EU air quality policy scrutinised

By: Christer Ågren

In January, the European Parliamentary Research Service (EPRS) published a European implementation assessment (EIA) prepared for the European Parliament’s environment committee. The report focuses primarily on the two Ambient Air Quality Directives, but also looks at the implementation of the Industrial Emissions Directive and the EU type-approval legislation for road vehicles. This is timely, as these rules are scheduled for revision in the near future.

The analysis resulted in a number of conclusions and recommendations for policy action, some of which are summarised below.

  • As some of the current EU air quality standards are not aligned with the latest scientific knowledge, they need to be brought up to date and there should also be an obligation for a periodic review of the standards against the latest technical and scientific evidence.
  • There is a need for EU-level harmonisation of the way air quality data is communicated to the public, and the legal framework must include a provision to guarantee the right of citizens to access justice.
  • For some air pollutants, exceedances of the air quality standards are still widespread and persistent, and the periods of exceedance have not been kept as short as possible, despite this being a legal requirement. This non-compliance has led to infringement procedures launched by the Commission against several member states. But the infringement procedures, in addition to being lengthy, do not always succeed in enforcing compliance with the EU air quality standards.
  • The air quality plans are critically important for the avoidance, reduction and prevention of air pollution, and action for improvement should focus on the quality of the plans and especially on the measures included. EU-level guidance could support this process, and the implementation of air quality plans needs to be properly monitored and evaluated, e.g. by introducing an obligation for member states to report to the Commission on the implementation of their plans and to update them when new measures are adopted or when progress is insufficient.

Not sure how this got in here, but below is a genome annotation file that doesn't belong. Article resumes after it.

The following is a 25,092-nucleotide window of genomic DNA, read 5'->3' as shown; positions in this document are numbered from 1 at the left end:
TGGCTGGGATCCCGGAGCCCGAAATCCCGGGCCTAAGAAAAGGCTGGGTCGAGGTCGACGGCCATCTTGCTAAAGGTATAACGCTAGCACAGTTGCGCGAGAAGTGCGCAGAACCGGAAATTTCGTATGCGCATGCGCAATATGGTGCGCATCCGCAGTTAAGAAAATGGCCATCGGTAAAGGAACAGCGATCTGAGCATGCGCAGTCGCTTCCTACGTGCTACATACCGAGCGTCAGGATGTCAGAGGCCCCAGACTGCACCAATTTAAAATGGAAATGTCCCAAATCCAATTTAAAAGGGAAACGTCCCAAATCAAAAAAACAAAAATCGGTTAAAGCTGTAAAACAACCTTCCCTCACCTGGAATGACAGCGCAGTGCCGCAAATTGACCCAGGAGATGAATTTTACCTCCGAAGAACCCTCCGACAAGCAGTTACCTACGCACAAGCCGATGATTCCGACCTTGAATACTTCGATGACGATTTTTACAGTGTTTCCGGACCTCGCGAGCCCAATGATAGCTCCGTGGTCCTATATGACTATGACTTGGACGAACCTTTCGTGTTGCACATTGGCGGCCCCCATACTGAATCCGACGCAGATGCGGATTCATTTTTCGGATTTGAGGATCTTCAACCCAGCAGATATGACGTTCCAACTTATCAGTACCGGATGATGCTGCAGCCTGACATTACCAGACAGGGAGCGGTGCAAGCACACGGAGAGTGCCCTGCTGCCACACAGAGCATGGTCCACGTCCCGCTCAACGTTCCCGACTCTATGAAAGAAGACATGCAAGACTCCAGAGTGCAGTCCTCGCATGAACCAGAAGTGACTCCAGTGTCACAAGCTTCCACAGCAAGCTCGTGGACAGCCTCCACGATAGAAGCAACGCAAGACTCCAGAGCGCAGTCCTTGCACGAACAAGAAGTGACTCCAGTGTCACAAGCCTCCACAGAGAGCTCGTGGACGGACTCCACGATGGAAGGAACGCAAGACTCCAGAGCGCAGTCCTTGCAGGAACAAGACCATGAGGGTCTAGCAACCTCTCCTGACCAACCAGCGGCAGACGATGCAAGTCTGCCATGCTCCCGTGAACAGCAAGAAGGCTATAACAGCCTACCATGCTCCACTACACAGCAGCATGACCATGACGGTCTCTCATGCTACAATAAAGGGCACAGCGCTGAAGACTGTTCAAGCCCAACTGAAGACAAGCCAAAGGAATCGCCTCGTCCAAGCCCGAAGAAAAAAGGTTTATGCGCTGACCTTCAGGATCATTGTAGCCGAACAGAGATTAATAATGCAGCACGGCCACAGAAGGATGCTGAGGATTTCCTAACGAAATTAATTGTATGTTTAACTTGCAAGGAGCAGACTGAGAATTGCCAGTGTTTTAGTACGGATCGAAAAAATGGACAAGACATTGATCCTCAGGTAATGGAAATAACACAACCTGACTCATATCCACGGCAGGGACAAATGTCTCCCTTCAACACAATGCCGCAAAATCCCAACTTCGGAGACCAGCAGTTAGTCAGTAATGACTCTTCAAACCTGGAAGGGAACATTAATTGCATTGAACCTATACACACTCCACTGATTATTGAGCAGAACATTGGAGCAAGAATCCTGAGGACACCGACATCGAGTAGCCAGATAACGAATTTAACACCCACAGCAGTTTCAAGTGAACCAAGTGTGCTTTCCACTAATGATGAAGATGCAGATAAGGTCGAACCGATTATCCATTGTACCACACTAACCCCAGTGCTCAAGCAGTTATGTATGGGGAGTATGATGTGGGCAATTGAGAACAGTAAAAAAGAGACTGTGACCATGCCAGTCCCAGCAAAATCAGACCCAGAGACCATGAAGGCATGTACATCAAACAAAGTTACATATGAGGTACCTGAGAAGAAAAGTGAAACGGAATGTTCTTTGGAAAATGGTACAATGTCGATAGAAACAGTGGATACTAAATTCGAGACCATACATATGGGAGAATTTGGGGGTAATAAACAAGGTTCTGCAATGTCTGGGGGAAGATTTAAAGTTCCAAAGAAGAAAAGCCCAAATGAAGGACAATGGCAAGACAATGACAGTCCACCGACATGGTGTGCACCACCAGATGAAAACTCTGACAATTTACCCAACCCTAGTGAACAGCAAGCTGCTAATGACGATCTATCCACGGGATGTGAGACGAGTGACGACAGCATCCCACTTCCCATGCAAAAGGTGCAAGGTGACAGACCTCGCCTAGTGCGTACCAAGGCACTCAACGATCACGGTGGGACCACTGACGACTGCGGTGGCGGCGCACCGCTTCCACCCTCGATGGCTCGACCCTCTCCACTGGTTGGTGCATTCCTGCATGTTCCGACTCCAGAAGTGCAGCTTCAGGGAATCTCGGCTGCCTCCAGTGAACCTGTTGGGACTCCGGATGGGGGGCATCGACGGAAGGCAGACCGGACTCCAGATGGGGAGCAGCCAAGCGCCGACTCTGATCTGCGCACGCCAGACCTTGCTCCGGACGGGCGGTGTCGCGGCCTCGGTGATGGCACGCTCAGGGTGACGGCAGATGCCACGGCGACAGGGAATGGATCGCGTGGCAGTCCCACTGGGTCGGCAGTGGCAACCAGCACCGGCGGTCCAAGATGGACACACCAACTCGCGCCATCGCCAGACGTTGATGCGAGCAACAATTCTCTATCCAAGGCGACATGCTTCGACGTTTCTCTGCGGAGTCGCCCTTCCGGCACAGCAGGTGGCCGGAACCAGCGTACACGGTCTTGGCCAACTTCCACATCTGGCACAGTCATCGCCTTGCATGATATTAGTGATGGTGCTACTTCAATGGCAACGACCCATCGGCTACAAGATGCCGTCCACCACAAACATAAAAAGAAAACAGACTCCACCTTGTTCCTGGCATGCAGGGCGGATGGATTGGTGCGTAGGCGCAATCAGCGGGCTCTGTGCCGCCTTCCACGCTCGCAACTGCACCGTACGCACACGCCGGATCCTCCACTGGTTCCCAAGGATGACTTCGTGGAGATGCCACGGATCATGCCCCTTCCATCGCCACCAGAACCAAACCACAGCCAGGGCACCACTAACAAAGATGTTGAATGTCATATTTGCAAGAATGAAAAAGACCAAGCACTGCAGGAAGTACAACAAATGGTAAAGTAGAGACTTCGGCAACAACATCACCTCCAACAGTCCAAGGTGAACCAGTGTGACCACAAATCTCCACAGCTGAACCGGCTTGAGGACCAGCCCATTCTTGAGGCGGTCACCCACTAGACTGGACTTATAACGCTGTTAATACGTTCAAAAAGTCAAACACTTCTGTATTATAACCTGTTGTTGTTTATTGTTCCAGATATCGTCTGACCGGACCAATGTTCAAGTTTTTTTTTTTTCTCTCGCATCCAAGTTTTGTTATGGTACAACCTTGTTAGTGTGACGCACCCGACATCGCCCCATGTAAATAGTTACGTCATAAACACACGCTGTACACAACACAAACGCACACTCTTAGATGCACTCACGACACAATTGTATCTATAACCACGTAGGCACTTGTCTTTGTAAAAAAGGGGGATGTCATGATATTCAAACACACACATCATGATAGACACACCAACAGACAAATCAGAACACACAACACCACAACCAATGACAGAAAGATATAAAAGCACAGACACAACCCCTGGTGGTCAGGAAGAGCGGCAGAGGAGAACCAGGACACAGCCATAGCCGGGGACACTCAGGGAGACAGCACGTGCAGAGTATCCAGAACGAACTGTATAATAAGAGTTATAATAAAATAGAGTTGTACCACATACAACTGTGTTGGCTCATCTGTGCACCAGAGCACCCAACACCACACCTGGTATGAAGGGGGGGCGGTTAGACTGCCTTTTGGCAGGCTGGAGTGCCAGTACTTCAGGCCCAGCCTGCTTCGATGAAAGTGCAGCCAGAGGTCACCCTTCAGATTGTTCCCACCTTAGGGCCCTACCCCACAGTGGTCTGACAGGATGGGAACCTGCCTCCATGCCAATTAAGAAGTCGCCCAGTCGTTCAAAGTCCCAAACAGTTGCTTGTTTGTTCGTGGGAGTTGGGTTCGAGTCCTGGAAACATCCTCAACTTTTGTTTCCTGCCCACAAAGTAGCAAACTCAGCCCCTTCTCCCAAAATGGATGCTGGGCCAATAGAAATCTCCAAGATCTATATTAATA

• As regards the Industrial Emissions Directive (IED), national practices for granting derogations to certain installations should not unduly delay implementation of the best available techniques (BATs). The current exclusion from the scope of the IED of some highly polluting installations in the agricultural (livestock) and mining sectors should be reconsidered. Monitoring data should be published in a systematic way to improve transparency and facilitate access to data for the public. The release of many emerging air pollutants should be better monitored and reported. All permits granted under the IED should be made public, which would improve public access to information and public participation in permit procedures.

The EPRS report also includes a research paper which analyses the local policies designed and implemented by ten cities to reduce air pollution. It also looks at the effects of the first wave of pandemic lockdown measures implemented in the same ten cities (Athens, Barcelona, Berlin, Bucharest, Krakow, Lisbon, Madrid, Paris, Rome and Stockholm).


Christer Ågren


The report “EU policy on air quality – Implementation of selected EU legislation,” including an annex “Mapping and assessing local policies on air quality – What air quality policy lessons could be learned from the Covid-19 lockdown?” (January 2021). Available at:

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